Army training has traditionally been a ‘people-centric’ requirement, but the introduction of new capabilities and the increasing need to operate in the Joint space highlights the growing importance of collective training.
In lock-step with the Chief of Army’s ‘Accelerated Warfare’ and ‘Army in Motion’ guiding principles Army is planning an almost complete upgrade of its warfighting capabilities. The Boxer Combat Reconnaissance Vehicle (CRV) is now entering service and Army will introduce high-technology platforms such as the Apache attack helicopter, AS9/AS10 Self-Propelled Howitzer system (SPH), upgraded M1A2 Abrams Main Battle Tank (MBT), a tracked Infantry Fighting Vehicle (IFV) and a Short-Range Ground Based Air Defence system over the coming decade.
To integrate all of these highly capable platforms and systems together within an aspirational digital Battlefield Management System (BMS), and to then integrate these capabilities with those from other services or armed forces, such as F-35A joint strike fighters and ISR assets, and Navy’s Aegis-equipped surface combatants, will be a significant challenge.
These cutting-edge capabilities are also becoming more difficult to exercise to their limits in the live environment, either because training areas are now too small or inadequate to deliver the desired outcomes, or because the ADF may not wish to demonstrate their high-end capabilities to exercise partners or observers. As a result, the uptake of high-fidelity simulation, and the networking of it is increasingly critical to achieving the desired training outcomes.
The delivery of these outcomes cannot be achieved by Army alone however, and defence industry is an important partner on the journey. Two examples of the collaboration underway between Defence and Industry which underpin this work are Joint Project 9711 Phase 1, Core Simulation Capability (CSimC) and Army’s Land Simulation Core 2.0 programs.
Army Simulation Centres
Army is establishing simulation centres at several bases around the country to provide home-station training across many of its platforms and capabilities.
In February for example, Minister for Defence Industry Melissa Price announced a $31 million head contract with St Hilliers for the delivery of a $235 million purpose built, three-storey Armoured Vehicle Simulation Centre at Lavarack Barracks in Townsville. The work is expected to be completed in mid-2022 and will support training at 3 Brigade on the Army’s upgraded tanks and armoured fighting vehicles.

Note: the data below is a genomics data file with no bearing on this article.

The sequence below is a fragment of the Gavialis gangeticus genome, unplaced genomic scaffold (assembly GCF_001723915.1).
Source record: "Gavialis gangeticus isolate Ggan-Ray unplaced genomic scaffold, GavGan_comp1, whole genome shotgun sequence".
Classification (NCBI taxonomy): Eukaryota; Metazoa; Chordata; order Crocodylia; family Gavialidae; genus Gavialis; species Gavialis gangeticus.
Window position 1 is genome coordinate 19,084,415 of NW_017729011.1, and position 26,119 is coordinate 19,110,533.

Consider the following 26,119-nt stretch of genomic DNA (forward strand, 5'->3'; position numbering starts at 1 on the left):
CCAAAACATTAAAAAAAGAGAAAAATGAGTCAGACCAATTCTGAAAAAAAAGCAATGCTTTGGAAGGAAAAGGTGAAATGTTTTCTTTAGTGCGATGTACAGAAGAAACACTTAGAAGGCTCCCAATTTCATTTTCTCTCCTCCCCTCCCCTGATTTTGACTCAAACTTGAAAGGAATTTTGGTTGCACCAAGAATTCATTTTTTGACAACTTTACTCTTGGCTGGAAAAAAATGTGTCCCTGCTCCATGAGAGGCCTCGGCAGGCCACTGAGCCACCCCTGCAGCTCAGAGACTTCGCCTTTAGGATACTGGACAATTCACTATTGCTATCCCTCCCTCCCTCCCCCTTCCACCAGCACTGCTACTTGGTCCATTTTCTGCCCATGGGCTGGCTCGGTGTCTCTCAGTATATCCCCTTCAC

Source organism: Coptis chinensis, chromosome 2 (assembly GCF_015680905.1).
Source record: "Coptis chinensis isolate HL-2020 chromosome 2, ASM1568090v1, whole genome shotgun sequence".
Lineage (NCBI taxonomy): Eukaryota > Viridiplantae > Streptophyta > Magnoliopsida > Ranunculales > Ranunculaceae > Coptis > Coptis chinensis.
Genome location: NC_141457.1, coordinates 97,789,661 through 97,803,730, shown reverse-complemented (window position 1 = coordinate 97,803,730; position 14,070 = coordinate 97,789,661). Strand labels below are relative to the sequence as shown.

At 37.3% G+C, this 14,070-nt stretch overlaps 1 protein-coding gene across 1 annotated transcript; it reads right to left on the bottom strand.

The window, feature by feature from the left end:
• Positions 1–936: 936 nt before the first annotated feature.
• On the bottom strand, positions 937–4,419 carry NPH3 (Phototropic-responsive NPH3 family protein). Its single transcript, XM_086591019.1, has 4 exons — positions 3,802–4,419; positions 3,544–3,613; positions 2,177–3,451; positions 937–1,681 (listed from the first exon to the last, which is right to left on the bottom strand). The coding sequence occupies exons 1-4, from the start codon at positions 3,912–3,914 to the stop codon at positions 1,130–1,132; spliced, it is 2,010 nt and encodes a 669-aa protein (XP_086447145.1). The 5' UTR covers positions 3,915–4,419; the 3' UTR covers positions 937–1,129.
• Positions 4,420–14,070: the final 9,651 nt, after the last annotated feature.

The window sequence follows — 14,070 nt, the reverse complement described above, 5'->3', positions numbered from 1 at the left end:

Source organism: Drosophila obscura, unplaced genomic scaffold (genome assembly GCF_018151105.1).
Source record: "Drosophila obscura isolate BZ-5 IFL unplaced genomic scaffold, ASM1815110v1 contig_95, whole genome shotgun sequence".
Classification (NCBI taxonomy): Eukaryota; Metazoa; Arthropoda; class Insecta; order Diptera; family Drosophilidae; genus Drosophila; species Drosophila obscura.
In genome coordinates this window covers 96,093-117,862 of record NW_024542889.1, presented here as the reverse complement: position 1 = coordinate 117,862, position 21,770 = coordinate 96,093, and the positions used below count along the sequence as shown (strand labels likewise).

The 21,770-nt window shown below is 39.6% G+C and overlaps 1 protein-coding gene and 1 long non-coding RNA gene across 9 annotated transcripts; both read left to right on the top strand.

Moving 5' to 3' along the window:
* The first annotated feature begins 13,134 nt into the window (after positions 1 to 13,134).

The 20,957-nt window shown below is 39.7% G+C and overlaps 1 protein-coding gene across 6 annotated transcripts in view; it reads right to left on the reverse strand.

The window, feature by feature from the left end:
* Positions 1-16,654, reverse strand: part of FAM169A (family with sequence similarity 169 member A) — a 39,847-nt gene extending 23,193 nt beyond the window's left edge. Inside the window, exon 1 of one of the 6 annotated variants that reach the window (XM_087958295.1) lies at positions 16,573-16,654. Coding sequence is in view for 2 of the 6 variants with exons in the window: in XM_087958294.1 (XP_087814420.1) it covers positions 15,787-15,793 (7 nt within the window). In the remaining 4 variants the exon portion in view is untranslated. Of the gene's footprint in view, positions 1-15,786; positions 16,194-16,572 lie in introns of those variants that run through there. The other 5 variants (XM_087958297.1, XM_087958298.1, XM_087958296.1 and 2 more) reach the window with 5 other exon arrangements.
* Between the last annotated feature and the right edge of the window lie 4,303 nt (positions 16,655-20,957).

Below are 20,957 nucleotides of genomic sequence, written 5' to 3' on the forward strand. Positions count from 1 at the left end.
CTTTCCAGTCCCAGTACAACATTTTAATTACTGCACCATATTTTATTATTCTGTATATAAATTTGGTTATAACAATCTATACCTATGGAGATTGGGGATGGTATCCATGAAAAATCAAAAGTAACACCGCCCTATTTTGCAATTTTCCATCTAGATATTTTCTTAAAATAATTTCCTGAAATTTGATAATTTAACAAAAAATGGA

“The Land 400 Phase 2 Boxer CRVs and Phase 3 IFVs will represent a generational leap in the Australian Army’s warfighting capability. Together with the upgraded M1 tank and its armoured engineering variants, these vehicles will deliver a world-class close combat capability for Australia,” Price said. “These new vehicles will employ networked, high-fidelity training simulators in new, future ready training centres.”
Other works under Stage 1 of the Armoured Fighting Vehicle Facilities Program will deliver facilities at Puckapunyal Military Area in Victoria and Edinburgh Defence Precinct in South Australia under separate contracts.
Core Simulation Capability
Lockheed Martin Australia is partnered with NEC Australia and Australian SME Calytrix Technologies for JP9711, having signed the $282 million contract in March 2019. The CSimC capability will deliver simulation-enabled collective training across the ADF and provide a roadmap to the establishment of baseline software architecture that will link the Live, Virtual and Constructive (LVC) elements of training events.
Speaking at the contract signature in 2019, then Defence Minister Linda Reynolds said that the program will form the nucleus of future ADF collective training. “Defence’s current simulation capability allows for roughly ten simulation events per year,” Reynolds said. “Under JP9711 this will see 50 events hosted by the end of 2020 and over 200 by Final Operational Capability (FOC) in 2025.”
Despite the restrictions imposed by COVID-19 Lockheed Martin Australia announced the successful completion of Preliminary Design Review (PDR) activities in July 2020. The work was carried out by Lockheed Martin’s program team based in Canberra and also in Orlando, Florida. “This outcome is a positive example of Australia’s sustainable sovereign industrial capability in full swing, with our global teams working in concert to successfully plan and execute a PDR software on schedule,” commented then-CEO of Lockheed Martin Australia and New Zealand Joe North.
Delivering a Land simulation system
Another fundamental building block of Army’s simulation roadmap is the Land Simulation Core 2.0 (LS Core 2.0) program, which aims to develop a scalable simulation system that can be accessed on demand.